Offshoring and the anti-globalisation movement

A Donald Trump presidency would mark a major turning point for the anti-globalisation movement if he follows through on his pre-election statements on trade. A key attraction for disaffected Democrats, the Bernie Sanders contingent, are Trump’s statements on ‘bringing jobs back to the United States’. His declared intent is to introduce a 35% tax on companies who offshore the manufacture of products and then import those goods back to the U.S. 35% is certainly a big number and would no doubt get the attention of all those well-known industrial and consumer brand names who currently outsource and offshore a lot of their activity to India, China and Mexico. A policy like this could therefore mark a major turning point for one of the dominant management trends of the past twenty five years.

Before delving further into the subject and assessing some potential implications it is probably worthwhile to pause on a few basic definitions. Outsourcing and offshoring are often used interchangeably but there is a difference, albeit in some cases you see instances of outsourcing and offshoring occurring at the same time. Outsourcing simply describes a situation where an organisation buys goods or services from a third party with the third party being located either in the same country as the buyer or potentially overseas. Offshoring usually describes a situation where the location of the manufacture or service has been moved overseas. The ownership of the offshored facility may not necessarily change; it simply becomes a more remote manufacturing or service unit. Companies often outsource an activity to an overseas operator so it is not uncommon to find outsourcing and offshoring taking place concurrently.

It may be time for the offshoring industry to wake up and smell the coffee. Despite an army of ‘expert’ economists, the media and senior business managers and politicians forming an alliance to defend EU membership the British people voted for a Brexit. Represented by much of the UK media as an anti-immigration rebellion the story is also very much one of dissatisfaction with the effects of a generation of globalisation initiatives. The EU and the offshoring of jobs are appear to conflate in this argument in that millions of jobs have been allowed to migrate ‘offshore’ to Eastern Europe and Asia while at the same time hundreds of thousands of EU citizens have been encouraged to find work in some of the most deprived areas of the United Kingdom. The people in these areas quite naturally rebelled. They have seen little or nothing of the benefits of globalisation and yet have been faced with all of its negative impacts. Donald Trump’s support in the United States and the rapid rise of anti-EU political movements across Europe are arguably just more localised manifestations of this general rejection of a pattern of corporate behaviour that has channelled the rewards of globalisation to a small minority. It remains an irony that the EU’s broadly protectionist stance has not in fact been effective in protecting the constituencies most in need: fortress Europe has failed.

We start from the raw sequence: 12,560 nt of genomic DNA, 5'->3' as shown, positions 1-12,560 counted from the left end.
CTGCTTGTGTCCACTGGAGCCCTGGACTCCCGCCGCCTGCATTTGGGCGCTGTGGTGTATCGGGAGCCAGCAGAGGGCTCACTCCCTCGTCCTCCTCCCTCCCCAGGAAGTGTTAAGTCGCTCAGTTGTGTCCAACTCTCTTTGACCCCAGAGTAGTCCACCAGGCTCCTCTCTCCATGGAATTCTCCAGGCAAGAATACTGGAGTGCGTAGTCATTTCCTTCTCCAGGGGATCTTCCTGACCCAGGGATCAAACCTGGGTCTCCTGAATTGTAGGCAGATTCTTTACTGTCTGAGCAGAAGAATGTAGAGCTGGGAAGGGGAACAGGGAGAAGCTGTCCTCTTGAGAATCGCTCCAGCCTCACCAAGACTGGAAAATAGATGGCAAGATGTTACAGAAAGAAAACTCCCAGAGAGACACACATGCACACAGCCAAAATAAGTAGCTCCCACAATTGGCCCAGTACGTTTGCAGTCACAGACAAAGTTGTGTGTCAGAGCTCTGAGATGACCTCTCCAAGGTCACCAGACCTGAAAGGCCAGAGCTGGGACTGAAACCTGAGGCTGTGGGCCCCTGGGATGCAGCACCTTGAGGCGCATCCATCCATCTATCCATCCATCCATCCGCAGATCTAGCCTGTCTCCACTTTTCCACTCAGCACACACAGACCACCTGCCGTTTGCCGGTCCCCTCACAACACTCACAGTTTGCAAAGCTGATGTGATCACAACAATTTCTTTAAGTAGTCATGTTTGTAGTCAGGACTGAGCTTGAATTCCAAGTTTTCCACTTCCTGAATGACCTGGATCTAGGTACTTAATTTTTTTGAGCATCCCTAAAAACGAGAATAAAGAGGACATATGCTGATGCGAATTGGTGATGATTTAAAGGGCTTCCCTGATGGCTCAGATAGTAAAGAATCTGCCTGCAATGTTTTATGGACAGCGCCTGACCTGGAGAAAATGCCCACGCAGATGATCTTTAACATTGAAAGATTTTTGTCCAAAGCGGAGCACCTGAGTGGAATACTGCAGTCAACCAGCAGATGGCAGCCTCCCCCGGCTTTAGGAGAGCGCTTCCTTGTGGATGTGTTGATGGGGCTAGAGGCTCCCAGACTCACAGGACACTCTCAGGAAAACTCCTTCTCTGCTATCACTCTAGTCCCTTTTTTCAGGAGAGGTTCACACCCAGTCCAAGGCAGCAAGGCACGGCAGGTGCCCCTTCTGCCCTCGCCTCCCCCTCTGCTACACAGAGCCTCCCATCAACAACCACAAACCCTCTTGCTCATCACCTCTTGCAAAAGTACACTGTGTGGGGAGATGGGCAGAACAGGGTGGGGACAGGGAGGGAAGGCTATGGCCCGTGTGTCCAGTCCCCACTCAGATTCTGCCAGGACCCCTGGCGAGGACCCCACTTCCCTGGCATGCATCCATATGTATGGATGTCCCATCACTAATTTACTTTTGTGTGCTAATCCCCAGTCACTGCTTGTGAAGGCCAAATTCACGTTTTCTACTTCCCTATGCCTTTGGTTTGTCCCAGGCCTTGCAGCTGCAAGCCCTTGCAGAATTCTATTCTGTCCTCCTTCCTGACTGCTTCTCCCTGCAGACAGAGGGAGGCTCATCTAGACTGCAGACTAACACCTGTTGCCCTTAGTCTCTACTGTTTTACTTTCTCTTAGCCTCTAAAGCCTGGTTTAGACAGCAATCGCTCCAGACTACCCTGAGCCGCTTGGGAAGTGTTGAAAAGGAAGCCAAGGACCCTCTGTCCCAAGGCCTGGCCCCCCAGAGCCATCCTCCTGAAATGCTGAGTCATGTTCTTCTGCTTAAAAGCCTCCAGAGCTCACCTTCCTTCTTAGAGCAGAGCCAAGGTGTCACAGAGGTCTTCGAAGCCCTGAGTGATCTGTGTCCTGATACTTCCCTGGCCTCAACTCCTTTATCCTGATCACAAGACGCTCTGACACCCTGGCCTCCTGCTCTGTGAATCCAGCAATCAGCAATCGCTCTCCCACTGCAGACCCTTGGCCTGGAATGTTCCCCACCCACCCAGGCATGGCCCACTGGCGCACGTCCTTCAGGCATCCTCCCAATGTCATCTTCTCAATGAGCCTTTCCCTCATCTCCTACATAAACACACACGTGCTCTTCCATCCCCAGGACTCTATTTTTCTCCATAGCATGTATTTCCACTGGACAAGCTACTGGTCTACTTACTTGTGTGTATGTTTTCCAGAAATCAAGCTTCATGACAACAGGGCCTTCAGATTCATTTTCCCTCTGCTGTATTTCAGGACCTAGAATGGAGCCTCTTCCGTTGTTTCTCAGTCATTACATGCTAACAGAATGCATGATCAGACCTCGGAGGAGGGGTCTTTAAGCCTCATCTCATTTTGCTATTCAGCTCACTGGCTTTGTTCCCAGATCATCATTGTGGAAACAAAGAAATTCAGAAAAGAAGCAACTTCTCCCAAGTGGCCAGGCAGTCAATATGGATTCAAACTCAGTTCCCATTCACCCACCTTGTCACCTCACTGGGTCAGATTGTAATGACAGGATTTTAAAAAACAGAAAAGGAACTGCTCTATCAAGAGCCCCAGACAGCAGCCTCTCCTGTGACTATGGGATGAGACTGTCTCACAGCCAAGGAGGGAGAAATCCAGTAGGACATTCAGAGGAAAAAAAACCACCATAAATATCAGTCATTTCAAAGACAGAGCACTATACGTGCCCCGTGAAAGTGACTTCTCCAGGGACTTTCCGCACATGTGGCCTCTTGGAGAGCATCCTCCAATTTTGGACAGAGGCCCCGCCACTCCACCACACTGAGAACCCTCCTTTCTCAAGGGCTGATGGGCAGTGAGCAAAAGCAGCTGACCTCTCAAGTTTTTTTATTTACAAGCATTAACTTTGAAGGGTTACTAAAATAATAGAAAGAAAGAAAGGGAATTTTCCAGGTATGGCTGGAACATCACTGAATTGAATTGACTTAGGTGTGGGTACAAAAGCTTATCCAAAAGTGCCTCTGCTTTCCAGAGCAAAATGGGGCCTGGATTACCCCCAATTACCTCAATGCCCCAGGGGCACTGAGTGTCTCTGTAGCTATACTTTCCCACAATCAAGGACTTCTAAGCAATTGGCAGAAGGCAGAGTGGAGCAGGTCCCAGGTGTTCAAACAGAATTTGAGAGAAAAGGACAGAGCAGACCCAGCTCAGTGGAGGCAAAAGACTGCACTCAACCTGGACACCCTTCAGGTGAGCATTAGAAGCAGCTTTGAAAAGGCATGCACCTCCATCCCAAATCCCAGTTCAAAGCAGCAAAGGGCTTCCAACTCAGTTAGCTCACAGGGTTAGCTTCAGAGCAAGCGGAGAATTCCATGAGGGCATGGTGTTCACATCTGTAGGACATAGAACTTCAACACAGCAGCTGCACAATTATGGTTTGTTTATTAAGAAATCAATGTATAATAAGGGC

The politics of this new anti-globalisation paradigm suggests that regulation could lurch in the direction of state based protectionism along the lines of Trump’s proposed punitive taxation regime. ‘Fair trade’ will likely mean something different in this new world. It could well evolve to describe situations where the central banking tools of international trade, currency manipulation events, are blunted by international agreements that are created with tariffs and taxes that adapt to relative values in currencies. Perhaps they will also seek to control the migration of labour and impose a better balance in the movement of jobs between states. However these international trade agreements evolve it is likely that the focus will be more on recognising the imbalances that have occurred in the past and making sure they are not repeated. The people have spoken and will not react well if they are ignored. For ‘fairness’ read protectionism.

Away from the politics of anti-globalisation the offshoring industry will need to re-think its business model. Sustainable business solutions will need to be closer to home and corporate social responsibility will be much more about looking after jobs and people in domestic markets than introducing a few green recycling bins and promoting an energy reduction campaign. Whether the offshoring industry could actually die is moot although it clear that the political pressures to reduce its impact on the domestic social and economic infrastructure will translate into a far smaller industry. It may even accelerate a newer trend of ‘Inshoring’, the practice of moving an overseas activity back into a domestic market.

The regulatory and taxation aspects of this new world could still be some years away which presents something of a challenge for those companies currently looking at the relative advantages of moving production and service tasks overseas. At the moment it is still very much a cost and service calculation: can the same activity take place overseas at a cost lower than the domestic market but at the same price? If the answer is ‘yes’ then the business case is made and the operating model can change. In the future the tariff and taxation regime could well be substantially greater and the impact on corporate reputations will be more of a consideration. Even today companies regarded as significant exporters of domestic jobs are at constant risk of having their brands impacted by these behaviours. They are not seen as good corporate citizens. Corporate social responsibility will become much more important in the coming decades.